• Dipesh Navsaria, MPH, MSLIS, MD (advocacy)
  • Gwen McIntosh, MD, MPH (professionalism and lifelong learning)

Phase 1 and 2 Integrated Block Leaders and Design Team Members

  • Phase 1: Body In Balance
    • Michael Wilhelm, MD
  • Phase 1: Human Family Tree
    • Gregory Rice, MD (leader)
    • Ashley Kuhl, CGC
    • Dave Wargowski, MD
  • Phase 2: Care Across the Life Cycle
    • Kirstin Nackers, MD (leader)
    • Casey Reiser, MS, CGC
    • Lydia Wraight, MD
    • Eileen Cowan, MD

Phase 3 Activities

  • Grant Syverson, MD (intern prep course design team member)
  • Carol Diamond, MD (acting Internship working group)

"In small groups, we can embrace our thought processes on how we work with patients and families,” explained Dipesh Navsaria, MPH, MSLIS, MD, who will serve as a teacher/coach. “We can also encourage students to self-reflect on their learning needs, which prepares them for independent practice. Finally, we can build trust and teamwork, which are priorities in health care.”

Phase 1 of the new curriculum will roll out in August with the incoming class of medical students. Phase 2 will begin in January 2018, during that class’s second year.

SMPH Curriculum Transformation website

Benefits for Students

Dr. Nackers believes that the transformation will benefit students in several ways.

First, the integrated block model organizes curricular content more efficiently, so students can see more clearly how they might apply a particular concept to various clinical scenarios or specialties. This may help them arrive at a specialty decision sooner, which is important for choosing electives, completing specialty-recommended rotations and gaining an edge for residency selection.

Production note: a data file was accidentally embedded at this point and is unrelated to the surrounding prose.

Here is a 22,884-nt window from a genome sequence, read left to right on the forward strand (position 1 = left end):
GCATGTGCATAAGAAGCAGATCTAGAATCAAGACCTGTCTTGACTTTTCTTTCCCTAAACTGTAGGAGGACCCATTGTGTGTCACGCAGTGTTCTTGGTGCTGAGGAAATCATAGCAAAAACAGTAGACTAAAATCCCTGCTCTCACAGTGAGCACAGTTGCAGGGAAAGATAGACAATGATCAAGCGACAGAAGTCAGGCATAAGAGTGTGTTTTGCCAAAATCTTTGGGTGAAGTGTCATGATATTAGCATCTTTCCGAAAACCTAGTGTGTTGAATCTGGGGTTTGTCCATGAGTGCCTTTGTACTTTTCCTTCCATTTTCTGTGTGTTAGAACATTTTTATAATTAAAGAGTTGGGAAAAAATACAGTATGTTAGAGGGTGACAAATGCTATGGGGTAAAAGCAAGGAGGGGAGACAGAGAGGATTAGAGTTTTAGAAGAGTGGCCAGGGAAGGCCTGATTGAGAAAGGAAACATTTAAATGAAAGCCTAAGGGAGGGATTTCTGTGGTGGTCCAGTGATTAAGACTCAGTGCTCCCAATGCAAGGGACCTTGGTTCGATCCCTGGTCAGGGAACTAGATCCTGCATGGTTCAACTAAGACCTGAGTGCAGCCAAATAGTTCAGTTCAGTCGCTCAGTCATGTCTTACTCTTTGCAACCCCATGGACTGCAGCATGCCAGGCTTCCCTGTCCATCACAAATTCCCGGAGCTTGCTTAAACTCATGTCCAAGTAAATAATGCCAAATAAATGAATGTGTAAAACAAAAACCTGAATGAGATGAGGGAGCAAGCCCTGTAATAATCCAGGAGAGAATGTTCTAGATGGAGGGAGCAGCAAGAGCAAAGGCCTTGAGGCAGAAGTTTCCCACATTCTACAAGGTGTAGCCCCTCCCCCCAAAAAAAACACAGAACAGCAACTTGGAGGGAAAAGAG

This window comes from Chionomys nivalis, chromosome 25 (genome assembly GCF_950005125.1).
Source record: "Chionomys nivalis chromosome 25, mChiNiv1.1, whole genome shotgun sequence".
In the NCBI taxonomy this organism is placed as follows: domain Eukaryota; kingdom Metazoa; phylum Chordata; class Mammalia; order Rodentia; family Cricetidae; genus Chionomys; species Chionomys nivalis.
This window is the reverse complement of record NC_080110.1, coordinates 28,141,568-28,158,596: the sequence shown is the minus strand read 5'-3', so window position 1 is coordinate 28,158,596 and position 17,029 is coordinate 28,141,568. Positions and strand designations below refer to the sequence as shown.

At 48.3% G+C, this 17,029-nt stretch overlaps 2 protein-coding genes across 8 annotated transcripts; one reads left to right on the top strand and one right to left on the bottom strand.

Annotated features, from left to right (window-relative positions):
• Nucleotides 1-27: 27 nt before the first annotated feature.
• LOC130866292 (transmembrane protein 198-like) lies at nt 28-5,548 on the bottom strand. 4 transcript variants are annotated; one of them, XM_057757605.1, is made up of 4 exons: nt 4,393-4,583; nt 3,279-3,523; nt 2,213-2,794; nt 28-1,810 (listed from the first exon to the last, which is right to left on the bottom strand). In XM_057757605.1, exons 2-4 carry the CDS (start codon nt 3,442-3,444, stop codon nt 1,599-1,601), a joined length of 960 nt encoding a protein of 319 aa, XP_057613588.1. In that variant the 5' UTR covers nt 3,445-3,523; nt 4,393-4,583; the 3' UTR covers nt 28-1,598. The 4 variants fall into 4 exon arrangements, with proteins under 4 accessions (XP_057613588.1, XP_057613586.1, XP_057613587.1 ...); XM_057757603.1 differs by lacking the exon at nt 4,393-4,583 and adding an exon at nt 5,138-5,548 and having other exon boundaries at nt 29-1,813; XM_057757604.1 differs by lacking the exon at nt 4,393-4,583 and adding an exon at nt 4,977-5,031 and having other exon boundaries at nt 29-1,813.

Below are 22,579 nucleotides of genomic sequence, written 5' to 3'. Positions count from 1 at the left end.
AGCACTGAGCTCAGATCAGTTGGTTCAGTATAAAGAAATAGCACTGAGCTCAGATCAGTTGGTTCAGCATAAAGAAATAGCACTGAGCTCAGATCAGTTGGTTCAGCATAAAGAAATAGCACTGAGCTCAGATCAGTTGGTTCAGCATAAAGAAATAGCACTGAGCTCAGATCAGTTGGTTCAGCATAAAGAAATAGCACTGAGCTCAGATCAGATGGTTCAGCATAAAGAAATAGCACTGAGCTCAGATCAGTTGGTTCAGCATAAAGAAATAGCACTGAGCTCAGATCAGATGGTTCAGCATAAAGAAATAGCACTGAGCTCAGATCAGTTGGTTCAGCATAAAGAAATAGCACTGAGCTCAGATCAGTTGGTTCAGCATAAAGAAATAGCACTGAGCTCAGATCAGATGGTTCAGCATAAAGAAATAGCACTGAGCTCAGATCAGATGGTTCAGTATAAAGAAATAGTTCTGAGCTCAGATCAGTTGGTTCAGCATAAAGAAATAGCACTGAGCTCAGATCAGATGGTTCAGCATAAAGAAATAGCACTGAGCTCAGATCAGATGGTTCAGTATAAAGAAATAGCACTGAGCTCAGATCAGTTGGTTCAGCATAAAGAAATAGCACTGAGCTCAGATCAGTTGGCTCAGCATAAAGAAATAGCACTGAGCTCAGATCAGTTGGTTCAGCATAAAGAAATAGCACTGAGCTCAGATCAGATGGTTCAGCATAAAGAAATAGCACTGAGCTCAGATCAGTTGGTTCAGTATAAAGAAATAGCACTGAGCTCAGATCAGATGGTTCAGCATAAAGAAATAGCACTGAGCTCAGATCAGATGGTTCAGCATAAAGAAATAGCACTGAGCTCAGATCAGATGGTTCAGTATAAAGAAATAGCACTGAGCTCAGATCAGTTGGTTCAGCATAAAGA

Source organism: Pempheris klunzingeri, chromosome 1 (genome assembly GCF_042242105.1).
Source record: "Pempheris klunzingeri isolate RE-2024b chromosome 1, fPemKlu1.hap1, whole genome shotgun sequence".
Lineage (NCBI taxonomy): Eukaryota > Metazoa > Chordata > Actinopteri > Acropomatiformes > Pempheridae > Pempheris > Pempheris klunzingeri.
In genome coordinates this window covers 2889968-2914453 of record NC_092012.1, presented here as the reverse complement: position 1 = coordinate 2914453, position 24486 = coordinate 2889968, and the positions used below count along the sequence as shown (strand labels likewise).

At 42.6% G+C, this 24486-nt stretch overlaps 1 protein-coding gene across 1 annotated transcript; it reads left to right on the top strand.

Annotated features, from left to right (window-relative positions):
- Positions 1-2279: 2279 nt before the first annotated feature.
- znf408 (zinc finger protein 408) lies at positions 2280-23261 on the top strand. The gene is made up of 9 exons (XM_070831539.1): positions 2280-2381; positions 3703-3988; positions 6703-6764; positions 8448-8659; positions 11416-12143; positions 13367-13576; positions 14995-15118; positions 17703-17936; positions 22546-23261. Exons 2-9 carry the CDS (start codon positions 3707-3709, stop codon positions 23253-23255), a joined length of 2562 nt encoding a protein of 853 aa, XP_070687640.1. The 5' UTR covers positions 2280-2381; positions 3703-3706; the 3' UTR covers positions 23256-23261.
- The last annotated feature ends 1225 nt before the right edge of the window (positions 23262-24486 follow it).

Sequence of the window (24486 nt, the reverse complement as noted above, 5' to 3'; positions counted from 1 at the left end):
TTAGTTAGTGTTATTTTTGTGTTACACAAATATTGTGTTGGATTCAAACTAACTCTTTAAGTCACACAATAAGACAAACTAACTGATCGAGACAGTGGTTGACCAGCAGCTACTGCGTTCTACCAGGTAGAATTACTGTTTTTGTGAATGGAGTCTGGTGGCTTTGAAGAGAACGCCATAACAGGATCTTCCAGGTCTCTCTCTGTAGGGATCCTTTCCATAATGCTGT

Second, the new curriculum incorporates improved competency-based assessment methods, which strengthens collaboration between educators and better prepares students for the educational milestones required in residency.

Finally, the new curriculum will offer more interprofessional and team-based learning opportunities, enabling future doctors to work effectively in complex health care systems and communities.

‘Laudable Contributions’ from Pediatrics Leaders

“I am excited that we are launching a highly innovative, integrated curriculum, The FORWARD Curriculum, at the School of Medicine and Public Health,” noted Senior Associate Dean of Academic Affairs Elizabeth Petty, MD.

“It has been thoughtfully crafted with the input of multiple stakeholders—from nationally recognized educational leaders to engaged students and staff—over the past four and a half years to better address the educational needs of future physicians who must help transform our future health care delivery systems, advance health equity, and optimize health for individuals and communities,” she reflected.

“I believe it will position our graduates exceptionally well to become outstanding residents and, importantly, highly competent and compassionate physicians of the future who will positively impact the landscape of medicine and public health,” she continued.

“I am thrilled that many of our top educational leaders in Pediatrics have already made laudable contributions to the development of The FORWARD Curriculum and am deeply appreciative that several will continue to provide their expertise and talent as leaders within it.”